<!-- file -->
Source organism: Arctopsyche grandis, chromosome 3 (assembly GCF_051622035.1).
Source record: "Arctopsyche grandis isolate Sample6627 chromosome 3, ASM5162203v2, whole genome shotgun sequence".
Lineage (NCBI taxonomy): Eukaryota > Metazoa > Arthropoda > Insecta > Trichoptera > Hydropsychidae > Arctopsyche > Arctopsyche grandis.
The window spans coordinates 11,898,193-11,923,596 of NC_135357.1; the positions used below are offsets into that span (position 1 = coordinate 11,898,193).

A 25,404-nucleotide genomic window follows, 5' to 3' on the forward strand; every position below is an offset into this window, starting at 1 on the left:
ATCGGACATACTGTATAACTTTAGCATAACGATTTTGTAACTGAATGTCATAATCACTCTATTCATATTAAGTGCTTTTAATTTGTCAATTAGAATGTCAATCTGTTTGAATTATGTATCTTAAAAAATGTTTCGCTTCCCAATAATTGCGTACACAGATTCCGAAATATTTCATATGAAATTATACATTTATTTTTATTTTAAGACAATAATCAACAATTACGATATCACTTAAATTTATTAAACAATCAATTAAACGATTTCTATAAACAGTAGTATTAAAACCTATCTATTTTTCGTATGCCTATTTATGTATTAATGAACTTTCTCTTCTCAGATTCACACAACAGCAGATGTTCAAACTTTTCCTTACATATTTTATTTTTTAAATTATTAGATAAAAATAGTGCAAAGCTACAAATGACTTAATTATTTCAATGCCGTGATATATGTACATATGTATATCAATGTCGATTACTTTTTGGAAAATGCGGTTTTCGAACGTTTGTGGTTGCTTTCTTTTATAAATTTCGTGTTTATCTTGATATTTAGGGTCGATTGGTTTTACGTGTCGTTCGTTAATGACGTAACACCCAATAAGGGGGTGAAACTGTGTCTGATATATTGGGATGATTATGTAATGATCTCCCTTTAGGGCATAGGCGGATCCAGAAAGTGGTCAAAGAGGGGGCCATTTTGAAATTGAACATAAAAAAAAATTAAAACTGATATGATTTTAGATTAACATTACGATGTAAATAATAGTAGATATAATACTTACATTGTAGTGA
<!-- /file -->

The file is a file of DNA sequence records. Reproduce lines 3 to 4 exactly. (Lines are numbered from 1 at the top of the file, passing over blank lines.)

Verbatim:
Lineage (NCBI taxonomy): Eukaryota > Metazoa > Arthropoda > Insecta > Trichoptera > Hydropsychidae > Arctopsyche > Arctopsyche grandis.
The window spans coordinates 11,898,193-11,923,596 of NC_135357.1; the positions used below are offsets into that span (position 1 = coordinate 11,898,193).